Even in rare sicknesses, if physicians had the insight provided from big data to know what a patient was dealing with, diagnosis and treatment can be ascertained and started more quickly, leading to the possibility of better results.
Additionally, big data provides for real-time decision making, which improves overall care whether that is handled through a clinical or hospital environment. Real-time assessments includes the ability for the treating physician to access your electronic health record (EHR). This contains your health history with any allergies, current prescriptions, prior surgeries and any other details that would aid in avoiding negative outcomes.
As previously stated, margins for errors are decreasing, yet big data furnishes the ability to make data-driven strategies and decisions. To be able to offer care in a more predictive manner rather than reactive guarantees more positive results at a lower cost due to preventing added treatment times and resources. This translates to other departments within a healthcare system when they are able to prevent waste, errors and other vital resources from being dedicated where they could otherwise be handled more efficiently rather than on a crisis basis.
With a well-managed data system, big data will insure patient privacy, while still supplying healthcare efforts with crucial data and patterns. Many individuals worry greatly that their information is available to the highest marketing bidder or is one hack away from being out on the internet. Security measures should never be compromised, and strict adherence to internal protocols for data protection must be met. However, having big data analytics and management does not open a system up to being more vulnerable.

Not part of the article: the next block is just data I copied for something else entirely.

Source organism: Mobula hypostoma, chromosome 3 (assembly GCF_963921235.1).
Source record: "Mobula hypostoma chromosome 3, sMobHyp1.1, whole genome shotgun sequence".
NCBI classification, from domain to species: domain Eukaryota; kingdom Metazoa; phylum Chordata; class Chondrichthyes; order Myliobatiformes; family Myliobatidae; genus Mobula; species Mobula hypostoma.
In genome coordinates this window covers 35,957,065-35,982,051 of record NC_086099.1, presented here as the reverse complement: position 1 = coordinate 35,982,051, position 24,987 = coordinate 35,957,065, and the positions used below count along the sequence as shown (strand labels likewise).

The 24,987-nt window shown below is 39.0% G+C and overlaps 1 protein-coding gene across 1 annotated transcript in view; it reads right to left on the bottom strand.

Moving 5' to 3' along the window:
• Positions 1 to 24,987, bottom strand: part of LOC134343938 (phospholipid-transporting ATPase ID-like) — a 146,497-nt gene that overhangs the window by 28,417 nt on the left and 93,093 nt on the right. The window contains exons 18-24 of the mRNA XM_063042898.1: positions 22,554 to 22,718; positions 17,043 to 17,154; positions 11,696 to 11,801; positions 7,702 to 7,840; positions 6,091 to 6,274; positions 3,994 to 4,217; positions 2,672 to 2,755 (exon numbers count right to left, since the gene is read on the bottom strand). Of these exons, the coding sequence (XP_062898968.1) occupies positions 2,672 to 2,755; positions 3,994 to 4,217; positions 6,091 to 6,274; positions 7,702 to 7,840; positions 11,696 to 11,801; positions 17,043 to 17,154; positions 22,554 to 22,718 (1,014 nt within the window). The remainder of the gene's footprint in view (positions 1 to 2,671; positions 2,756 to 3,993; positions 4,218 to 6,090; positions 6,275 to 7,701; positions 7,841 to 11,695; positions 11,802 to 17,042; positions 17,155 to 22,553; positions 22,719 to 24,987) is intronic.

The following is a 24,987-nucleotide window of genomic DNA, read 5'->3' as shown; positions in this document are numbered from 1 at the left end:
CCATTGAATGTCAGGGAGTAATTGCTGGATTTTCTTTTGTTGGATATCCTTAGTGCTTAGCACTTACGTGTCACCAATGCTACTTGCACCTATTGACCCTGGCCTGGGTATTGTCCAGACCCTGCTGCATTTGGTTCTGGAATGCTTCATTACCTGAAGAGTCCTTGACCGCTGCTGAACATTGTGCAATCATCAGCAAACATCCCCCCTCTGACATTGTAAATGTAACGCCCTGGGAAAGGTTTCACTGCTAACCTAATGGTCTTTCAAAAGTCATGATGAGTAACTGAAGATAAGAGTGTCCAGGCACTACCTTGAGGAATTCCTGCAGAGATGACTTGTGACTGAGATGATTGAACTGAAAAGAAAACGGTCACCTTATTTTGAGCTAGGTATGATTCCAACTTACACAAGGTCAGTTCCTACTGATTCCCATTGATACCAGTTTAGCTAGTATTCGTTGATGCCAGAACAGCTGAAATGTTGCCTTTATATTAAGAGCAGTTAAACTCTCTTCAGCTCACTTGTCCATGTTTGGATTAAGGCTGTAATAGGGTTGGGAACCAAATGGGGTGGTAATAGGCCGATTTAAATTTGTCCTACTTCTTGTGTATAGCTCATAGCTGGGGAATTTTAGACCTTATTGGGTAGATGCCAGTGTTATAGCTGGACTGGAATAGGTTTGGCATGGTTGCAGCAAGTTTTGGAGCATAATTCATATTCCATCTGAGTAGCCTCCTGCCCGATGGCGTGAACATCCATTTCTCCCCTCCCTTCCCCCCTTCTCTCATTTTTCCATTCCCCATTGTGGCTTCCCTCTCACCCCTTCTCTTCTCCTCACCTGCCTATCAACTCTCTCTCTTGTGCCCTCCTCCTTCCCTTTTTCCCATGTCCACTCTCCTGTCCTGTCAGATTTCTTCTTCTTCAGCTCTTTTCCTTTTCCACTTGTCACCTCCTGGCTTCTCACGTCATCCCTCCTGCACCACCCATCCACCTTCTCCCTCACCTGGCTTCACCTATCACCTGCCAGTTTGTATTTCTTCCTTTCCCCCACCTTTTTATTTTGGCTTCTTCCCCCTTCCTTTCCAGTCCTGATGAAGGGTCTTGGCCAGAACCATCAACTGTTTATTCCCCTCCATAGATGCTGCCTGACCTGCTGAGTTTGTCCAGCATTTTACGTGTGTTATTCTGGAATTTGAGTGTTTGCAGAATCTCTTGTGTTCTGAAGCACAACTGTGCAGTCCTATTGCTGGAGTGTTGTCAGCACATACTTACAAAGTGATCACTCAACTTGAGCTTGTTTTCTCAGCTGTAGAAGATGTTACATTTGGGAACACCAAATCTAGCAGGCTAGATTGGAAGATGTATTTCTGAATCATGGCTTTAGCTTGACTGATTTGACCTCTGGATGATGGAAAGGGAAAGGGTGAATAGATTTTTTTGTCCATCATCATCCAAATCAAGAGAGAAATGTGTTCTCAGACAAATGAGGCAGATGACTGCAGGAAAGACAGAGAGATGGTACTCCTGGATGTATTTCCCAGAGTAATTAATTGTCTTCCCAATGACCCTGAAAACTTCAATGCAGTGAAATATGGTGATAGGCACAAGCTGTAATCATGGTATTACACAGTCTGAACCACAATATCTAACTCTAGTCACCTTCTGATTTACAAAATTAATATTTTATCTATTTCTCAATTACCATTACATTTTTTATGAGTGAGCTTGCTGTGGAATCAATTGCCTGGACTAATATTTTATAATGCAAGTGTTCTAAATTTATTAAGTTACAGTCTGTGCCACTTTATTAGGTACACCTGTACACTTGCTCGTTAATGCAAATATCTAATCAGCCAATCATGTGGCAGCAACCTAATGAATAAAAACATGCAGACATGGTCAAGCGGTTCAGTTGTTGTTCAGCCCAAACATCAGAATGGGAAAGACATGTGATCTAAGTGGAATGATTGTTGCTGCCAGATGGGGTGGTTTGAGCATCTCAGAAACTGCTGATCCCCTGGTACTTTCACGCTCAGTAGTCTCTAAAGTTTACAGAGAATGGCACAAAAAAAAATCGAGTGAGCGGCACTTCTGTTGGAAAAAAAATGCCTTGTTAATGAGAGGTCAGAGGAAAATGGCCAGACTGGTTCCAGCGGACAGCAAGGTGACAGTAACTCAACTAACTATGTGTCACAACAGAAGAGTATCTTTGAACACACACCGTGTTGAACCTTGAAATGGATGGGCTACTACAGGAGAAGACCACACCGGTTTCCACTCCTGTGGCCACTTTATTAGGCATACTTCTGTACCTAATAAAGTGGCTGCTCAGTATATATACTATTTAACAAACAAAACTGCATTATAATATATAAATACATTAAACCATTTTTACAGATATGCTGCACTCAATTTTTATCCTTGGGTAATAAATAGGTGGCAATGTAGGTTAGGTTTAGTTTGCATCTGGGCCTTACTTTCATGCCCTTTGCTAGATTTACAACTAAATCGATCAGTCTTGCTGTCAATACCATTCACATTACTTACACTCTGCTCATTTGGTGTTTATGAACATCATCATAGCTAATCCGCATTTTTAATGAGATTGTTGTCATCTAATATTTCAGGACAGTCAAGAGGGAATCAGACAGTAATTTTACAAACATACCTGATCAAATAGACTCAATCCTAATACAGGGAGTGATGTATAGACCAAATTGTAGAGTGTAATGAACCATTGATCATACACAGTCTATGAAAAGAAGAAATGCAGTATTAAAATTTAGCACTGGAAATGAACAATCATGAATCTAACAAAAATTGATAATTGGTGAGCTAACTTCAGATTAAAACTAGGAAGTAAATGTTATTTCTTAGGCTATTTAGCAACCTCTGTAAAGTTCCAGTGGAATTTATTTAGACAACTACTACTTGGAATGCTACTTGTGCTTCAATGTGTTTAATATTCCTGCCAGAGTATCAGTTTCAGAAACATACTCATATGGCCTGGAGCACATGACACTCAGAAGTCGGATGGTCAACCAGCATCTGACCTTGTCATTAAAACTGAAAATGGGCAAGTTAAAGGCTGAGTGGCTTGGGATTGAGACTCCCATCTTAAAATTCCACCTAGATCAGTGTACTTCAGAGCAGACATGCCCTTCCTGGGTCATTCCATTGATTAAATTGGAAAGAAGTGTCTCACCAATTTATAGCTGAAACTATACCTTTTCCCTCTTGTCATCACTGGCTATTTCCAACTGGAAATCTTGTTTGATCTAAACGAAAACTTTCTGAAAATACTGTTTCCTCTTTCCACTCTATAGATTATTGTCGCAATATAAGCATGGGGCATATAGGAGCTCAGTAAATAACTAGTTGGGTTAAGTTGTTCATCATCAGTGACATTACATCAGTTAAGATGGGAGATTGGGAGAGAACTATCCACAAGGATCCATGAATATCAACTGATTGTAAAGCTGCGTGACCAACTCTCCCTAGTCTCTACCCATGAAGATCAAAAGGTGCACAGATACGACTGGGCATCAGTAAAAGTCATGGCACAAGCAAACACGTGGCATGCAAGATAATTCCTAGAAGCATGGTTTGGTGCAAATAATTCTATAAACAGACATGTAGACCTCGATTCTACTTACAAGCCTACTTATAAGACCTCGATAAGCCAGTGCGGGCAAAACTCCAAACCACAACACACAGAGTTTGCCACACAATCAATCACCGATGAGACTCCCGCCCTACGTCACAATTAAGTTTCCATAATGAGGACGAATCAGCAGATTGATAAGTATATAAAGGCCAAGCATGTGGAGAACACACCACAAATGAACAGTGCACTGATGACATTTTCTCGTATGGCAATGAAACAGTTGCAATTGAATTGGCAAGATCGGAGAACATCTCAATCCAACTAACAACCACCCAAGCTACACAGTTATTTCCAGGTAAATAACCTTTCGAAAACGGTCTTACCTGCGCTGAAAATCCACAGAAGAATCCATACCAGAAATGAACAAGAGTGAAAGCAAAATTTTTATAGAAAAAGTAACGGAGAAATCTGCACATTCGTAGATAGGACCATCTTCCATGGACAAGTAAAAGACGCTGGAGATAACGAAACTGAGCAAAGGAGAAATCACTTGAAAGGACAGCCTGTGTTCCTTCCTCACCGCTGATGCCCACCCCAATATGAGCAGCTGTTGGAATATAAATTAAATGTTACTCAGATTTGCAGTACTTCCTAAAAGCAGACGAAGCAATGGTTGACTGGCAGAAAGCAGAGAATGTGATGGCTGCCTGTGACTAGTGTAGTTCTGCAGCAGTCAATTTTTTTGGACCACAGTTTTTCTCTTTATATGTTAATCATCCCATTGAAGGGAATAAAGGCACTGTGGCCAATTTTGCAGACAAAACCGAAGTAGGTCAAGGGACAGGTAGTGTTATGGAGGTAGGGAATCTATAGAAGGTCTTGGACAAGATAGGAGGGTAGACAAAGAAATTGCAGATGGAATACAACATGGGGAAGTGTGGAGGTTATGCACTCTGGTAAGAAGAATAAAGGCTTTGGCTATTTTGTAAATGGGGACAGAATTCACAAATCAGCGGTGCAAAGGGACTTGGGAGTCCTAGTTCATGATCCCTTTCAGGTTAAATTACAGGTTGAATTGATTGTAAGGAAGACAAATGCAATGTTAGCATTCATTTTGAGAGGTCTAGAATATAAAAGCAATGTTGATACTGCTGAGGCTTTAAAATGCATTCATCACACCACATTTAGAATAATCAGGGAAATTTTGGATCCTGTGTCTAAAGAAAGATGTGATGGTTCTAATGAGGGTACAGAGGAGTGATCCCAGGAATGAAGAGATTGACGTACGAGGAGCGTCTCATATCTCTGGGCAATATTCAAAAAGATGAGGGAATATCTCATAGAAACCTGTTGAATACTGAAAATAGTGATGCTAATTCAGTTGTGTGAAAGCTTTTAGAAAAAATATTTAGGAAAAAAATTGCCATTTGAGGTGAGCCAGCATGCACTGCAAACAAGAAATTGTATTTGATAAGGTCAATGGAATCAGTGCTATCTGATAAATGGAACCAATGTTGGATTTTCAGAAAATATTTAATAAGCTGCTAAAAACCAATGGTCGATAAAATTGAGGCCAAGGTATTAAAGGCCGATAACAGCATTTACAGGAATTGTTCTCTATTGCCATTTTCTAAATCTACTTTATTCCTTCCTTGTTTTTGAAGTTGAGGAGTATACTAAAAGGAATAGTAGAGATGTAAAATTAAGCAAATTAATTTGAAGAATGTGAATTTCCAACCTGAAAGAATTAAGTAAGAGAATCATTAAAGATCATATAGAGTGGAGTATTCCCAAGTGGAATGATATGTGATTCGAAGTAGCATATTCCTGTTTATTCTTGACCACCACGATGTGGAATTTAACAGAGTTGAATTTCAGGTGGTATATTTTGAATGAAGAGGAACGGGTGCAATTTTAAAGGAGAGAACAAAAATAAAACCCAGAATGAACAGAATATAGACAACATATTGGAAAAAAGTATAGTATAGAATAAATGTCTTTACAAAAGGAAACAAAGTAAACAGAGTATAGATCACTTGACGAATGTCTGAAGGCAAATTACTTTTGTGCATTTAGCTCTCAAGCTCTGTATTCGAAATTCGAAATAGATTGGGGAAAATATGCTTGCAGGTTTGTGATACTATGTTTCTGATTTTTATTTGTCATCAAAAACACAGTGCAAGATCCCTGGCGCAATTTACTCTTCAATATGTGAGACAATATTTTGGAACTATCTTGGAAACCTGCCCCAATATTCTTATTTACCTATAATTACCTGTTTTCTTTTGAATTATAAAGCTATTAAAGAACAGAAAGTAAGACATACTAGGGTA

Big data is truly one of the most effective tools to be implemented within the healthcare industry. With several notable advantages for an organization and their patients, along with very few if any drawbacks, big data provides intricate details and broad painted pictures to help give all involved a better path to follow. Just because healthcare is a little late in adopting the game doesn’t mean that they aren’t reaping the benefit and improving care at the same time.
To begin any project of significant size, whether it is new or renewal, you must have plans and tools with which to work. This is also the case when making quality improvements within a healthcare organization. The bigger question is where to start; are improvements even needed? Which departments are struggling and where? Is the system to blame or processes?